We recently announced the 2021 recipients of the BlueCross Power of We Scholarship, which recognizes outstanding students working to promote equity in the health care field.
This story is part of a series profiling each of this year’s six winners.
Looking at Nesma Abdelnabi’s family, it’s not surprising that she chose a career in health care. Several of her uncles are pharmacists, and her older sister is studying to become one. But the real reason Nesma is dedicating her life to health care is her brother.
“My brother has autism, and I grew up going to his doctors’ appointments,” says Nesma. “I learned so much watching his health care team and going with him to occupational, speech or behavioral therapy. I saw how many people were involved in his care, and how many truly made a difference — whether it was a good or bad difference. I knew I wanted to help kids like him.”
“They are an underserved minority, especially here in Knoxville where we don’t have as many resources when it comes to caring for people with special needs.”
As a Certified Nursing Assistant at UT Medical Center, Nesma is already on the front lines. She’s worked in the progressive care and cardiothoracic surgery units, even before she’s officially begun her final year of nursing school. It’s a huge accomplishment, and one that holds special significance for Nesma and her family.
Finding her motivation
“My parents immigrated from Palestine, so I’m a first-generation American and a first-generation college student,” she says. “I’m very proud of my Palestinian heritage, and to be Arab and Muslim. Living in a small Southern city where there’s not as much diversity motivates me to stay close to my roots — not just so I can stand out, but so I can stick to what I believe in.”
One thing Nesma believes in is giving neurodivergent patients the exact same level of care everyone else gets. Through nursing, she’s in a unique position to deliver that care directly to patients.
“As a nurse, you’re not just caring for the patient; You’re also caring for their family ,” she says. “You’re taking care of their mental, emotional and social health, and you’re with them every day, more than any doctor can be.”
For Nesma, that personal connection is even stronger when she’s caring for children.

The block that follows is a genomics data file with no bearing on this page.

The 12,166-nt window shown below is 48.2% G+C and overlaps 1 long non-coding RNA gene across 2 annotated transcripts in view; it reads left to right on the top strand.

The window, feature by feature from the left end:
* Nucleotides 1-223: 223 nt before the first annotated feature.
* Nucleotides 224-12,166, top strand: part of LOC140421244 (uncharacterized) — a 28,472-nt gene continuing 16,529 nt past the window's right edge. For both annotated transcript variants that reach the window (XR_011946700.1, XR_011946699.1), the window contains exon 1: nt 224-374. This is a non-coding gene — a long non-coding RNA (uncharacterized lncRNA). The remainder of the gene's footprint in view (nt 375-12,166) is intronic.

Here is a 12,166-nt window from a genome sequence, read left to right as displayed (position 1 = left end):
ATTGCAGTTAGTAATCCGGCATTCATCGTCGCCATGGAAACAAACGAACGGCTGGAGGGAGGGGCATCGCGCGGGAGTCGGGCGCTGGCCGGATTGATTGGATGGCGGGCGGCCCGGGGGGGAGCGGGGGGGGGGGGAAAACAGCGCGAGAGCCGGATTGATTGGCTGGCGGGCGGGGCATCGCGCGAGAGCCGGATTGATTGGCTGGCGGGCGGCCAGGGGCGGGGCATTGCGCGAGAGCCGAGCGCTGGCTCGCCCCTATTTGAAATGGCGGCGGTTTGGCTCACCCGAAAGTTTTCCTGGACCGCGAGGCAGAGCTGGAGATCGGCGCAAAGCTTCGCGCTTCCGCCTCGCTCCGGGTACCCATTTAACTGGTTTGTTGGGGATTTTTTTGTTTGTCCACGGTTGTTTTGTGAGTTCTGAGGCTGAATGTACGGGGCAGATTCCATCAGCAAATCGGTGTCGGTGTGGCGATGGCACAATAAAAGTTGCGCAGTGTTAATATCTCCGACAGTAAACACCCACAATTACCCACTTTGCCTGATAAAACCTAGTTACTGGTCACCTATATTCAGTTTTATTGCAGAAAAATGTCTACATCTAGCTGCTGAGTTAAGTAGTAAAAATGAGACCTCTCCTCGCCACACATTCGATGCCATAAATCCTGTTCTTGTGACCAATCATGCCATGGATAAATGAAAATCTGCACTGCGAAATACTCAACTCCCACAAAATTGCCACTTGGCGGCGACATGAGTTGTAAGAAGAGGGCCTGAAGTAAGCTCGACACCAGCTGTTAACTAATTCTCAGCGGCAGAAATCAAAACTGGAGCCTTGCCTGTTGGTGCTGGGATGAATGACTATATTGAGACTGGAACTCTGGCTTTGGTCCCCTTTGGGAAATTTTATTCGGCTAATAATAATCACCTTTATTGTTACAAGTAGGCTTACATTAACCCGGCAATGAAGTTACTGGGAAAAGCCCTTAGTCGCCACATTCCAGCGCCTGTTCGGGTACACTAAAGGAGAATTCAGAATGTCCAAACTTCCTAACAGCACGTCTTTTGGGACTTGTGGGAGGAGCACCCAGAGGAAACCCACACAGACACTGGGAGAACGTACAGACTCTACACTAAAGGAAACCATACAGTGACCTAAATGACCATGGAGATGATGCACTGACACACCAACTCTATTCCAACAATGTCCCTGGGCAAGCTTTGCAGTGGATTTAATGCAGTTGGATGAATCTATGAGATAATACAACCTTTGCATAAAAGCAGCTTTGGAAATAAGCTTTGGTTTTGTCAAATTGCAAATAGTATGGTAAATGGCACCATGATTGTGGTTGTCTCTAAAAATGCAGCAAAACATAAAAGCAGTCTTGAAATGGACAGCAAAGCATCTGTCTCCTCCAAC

“Children are so flexible in so many ways, mentally and emotionally,” she says. “It’s fascinating to see their development firsthand — how a child learns and grows, and how resilient they are in the face of intense challenges that even adults have trouble dealing with.”
Nesma’s life hasn’t been without challenges of its own. Her father has been incarcerated since 2016, and Nesma’s family counts on her for both emotional and financial support.
She often works a 12-hour day at the hospital and then eight hours as a pharmacy tech so she can send money home to help with mortgage payments and other bills.
It’s a grueling schedule, but there’s nothing that matters more to Nesma than family.
“My mother is the strongest woman I’ve ever known,” she says. “She has done such a wonderful job being a mother and father to me and my three siblings. Every day, she motivates me to work hard and to break the stereotypes about children of incarcerated parents being destined to fail. I cherish my family. They are why I’m here.”
Looking toward the future
Once Nesma becomes a registered nurse, she plans to continue on to graduate school. But right now, she’s grateful to be exactly where she is.
“I believe in starting from the bottom,” she says. “Most successful people aren’t the ones who start at the top. I want to take all the necessary steps to grow into the nurse I want to be. ”
Walking that path hasn’t been easy. Nesma works 40 to 50 hours a week and goes to school full time, all while trying to keep her scholarships, pay for books and fees, and get to clinical sites an hour or two away. She’s the first to admit she could use some help, and now she’s going to get it from the BlueCross Power of We Scholarship.
“Going into my senior year, there were a lot of things dragging me down,” she says. “It’s hard to be fully engaged in your studies when you’re worried about keeping the lights on at home. This scholarship will take so much weight off my shoulders. I can be less stressed about my finances and more focused on getting to the finish line — to that cap and gown. I can’t wait to walk across that stage, for me and my family.”
Heading into the home stretch, Nesma is thrilled to be able to take the time to be present as she approaches the next phase of her life.
“Working in the health care field this past year taught me that time is precious,” she says. “You don’t know when life is going to end. I’m so thankful for my family, and I’m more motivated than ever to give my brothers and my mom a better life because they deserve so much.”
About the BlueCross Power of We Scholarship
- Each year, the BlueCross BlueShield of Tennessee Foundation awards $10,000 scholarships to minority students pursuing degrees in health care.
- Recipients are chosen in collaboration with the National Association of Health Services Executives (NAHSE) – Memphis Chapter.
- The goal of these scholarships is to help reduce health disparities by improving diversity in the state’s health care workforce and combating systemic racism and injustice.
- Since 2013, the foundation has awarded $285,000 to students leading the charge.
- This year, the BlueCross Foundation awarded 6 scholarships to students across the state.
For more information, see BCBSTnews.com/scholarship.